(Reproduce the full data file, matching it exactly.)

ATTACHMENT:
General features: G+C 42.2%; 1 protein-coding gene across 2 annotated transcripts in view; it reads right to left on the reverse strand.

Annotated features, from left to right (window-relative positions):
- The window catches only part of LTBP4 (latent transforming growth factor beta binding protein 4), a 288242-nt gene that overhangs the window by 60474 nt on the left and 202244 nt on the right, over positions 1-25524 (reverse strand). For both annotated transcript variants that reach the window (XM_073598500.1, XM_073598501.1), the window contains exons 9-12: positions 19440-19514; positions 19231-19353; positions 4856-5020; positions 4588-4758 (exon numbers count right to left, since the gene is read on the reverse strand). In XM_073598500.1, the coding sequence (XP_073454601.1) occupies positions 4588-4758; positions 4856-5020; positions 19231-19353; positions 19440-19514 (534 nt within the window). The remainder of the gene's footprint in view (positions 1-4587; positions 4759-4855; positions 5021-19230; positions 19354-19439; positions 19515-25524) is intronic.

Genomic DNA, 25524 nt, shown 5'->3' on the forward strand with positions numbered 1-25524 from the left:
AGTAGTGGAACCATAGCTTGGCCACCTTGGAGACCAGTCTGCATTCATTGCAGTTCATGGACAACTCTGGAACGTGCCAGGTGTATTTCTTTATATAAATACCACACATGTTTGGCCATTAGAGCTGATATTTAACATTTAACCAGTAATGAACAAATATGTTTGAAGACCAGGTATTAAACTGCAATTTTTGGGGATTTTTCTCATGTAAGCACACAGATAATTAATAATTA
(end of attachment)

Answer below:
General features: G+C 42.2%; 1 protein-coding gene across 2 annotated transcripts in view; it reads right to left on the reverse strand.

Annotated features, from left to right (window-relative positions):
- The window catches only part of LTBP4 (latent transforming growth factor beta binding protein 4), a 288242-nt gene that overhangs the window by 60474 nt on the left and 202244 nt on the right, over positions 1-25524 (reverse strand). For both annotated transcript variants that reach the window (XM_073598500.1, XM_073598501.1), the window contains exons 9-12: positions 19440-19514; positions 19231-19353; positions 4856-5020; positions 4588-4758 (exon numbers count right to left, since the gene is read on the reverse strand). In XM_073598500.1, the coding sequence (XP_073454601.1) occupies positions 4588-4758; positions 4856-5020; positions 19231-19353; positions 19440-19514 (534 nt within the window). The remainder of the gene's footprint in view (positions 1-4587; positions 4759-4855; positions 5021-19230; positions 19354-19439; positions 19515-25524) is intronic.

Genomic DNA, 25524 nt, shown 5'->3' on the forward strand with positions numbered 1-25524 from the left:
AGTAGTGGAACCATAGCTTGGCCACCTTGGAGACCAGTCTGCATTCATTGCAGTTCATGGACAACTCTGGAACGTGCCAGGTGTATTTCTTTATATAAATACCACACATGTTTGGCCATTAGAGCTGATATTTAACATTTAACCAGTAATGAACAAATATGTTTGAAGACCAGGTATTAAACTGCAATTTTTGGGGATTTTTCTCATGTAAGCACACAGATAATTAATAATTA